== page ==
Christian Coalition Officer Backs Romney

By JIM DAVENPORT
The Associated Press
Thursday, March 22, 2007; 10:10 PM

COLUMBIA, S.C. -- A Christian Coalition of America officer who ran a successful campaign to ban gay marriage in South Carolina said Thursday he is endorsing Republican Mitt Romney's presidential bid and will work for the campaign.

Drew McKissick, the national coalition's secretary and board member, will be a paid "South Carolina grass roots adviser" for the campaign, Romney spokeswoman Gail Gitcho said Thursday.

McKissick, who also is co-chairman of the South Carolina GOP's rules committee, said his endorsement of the former Massachusetts governor has nothing to do with his own role with the Christian Coalition.

Gitcho and McKissick said there was no link between the endorsement and the paid campaign job.

"I started to go through this process a year ago," McKissick said of the endorsement. "It became obvious to me who was likely be the consensus conservative choice."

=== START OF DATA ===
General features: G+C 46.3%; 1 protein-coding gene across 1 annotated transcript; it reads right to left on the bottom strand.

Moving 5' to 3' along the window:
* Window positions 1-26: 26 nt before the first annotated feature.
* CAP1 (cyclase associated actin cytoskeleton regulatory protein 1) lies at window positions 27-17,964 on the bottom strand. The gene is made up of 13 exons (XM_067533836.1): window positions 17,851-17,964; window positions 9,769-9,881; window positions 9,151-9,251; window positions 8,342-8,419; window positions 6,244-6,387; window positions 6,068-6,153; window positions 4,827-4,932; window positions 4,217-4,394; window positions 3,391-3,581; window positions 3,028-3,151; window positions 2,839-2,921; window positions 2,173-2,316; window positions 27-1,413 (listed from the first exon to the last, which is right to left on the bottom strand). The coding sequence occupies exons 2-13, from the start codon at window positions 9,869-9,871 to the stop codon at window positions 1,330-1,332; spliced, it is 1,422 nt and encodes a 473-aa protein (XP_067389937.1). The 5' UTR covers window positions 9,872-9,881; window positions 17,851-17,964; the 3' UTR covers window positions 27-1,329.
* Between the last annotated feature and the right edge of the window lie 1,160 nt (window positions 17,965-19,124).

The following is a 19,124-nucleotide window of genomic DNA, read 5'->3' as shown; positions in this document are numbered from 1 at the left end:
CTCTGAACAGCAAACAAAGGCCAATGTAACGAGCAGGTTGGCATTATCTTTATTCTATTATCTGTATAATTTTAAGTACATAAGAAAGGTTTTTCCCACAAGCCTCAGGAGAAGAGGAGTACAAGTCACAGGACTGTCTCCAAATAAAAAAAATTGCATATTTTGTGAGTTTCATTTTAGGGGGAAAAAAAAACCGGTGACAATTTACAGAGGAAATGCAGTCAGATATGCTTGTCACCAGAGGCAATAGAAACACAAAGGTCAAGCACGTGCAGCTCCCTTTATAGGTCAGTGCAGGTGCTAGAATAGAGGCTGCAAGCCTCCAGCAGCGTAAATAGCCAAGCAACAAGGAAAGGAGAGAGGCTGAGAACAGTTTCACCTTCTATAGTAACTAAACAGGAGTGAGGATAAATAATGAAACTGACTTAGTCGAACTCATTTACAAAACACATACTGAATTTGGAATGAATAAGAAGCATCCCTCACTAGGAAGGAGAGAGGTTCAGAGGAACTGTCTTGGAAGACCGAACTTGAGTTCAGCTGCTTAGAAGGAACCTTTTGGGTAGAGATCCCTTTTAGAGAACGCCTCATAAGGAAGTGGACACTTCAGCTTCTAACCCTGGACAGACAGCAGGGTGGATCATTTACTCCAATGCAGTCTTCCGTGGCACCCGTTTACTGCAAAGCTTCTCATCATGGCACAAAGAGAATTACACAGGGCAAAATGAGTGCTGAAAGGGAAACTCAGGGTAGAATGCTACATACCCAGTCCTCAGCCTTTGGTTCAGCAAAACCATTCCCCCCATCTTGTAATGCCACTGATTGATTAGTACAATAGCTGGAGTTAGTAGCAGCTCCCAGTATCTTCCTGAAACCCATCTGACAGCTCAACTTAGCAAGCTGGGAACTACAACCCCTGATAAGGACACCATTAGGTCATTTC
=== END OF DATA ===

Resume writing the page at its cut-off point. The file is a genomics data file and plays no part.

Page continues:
The campaign declined to say how much McKissick would be paid.

Last year, Romney's political action committee donated $5,000 to McKissick's SC for Marriage group, which pushed a state constitutional amendment that prevents any type of legal recognition of same-sex unions. While the group solicited cash from other presidential hopefuls, Romney was the only one to write a check, McKissick said.

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DENVER (AP) _ Colorado Republican Rep. Tom Tancredo, an outspoken advocate of an immigration crackdown, said Thursday he would decide within two weeks whether to run for president.

Tancredo formed an exploratory committee in January, and his campaign stops have included Iowa, New Hampshire and South Carolina. He has hired a campaign manager in New Hampshire, the state with the first presidential primary.

Spokesman Alan Moore said Tancredo's late March campaign finance report will show he has raised more than $1 million in donations, but Moore said money would not be the only factor in Tancredo's decision.

"It's a big personal decision," Moore said. "It's about support, something he has to talk over with his family."

Tancredo has conceded he is an underdog but describes himself as an alternative for GOP voters unhappy with other Republicans. He has staked out conservative positions on social issues, opposing abortion rights, gay marriage and federal financing of embryonic stem cell research.


© 2007 The Associated Press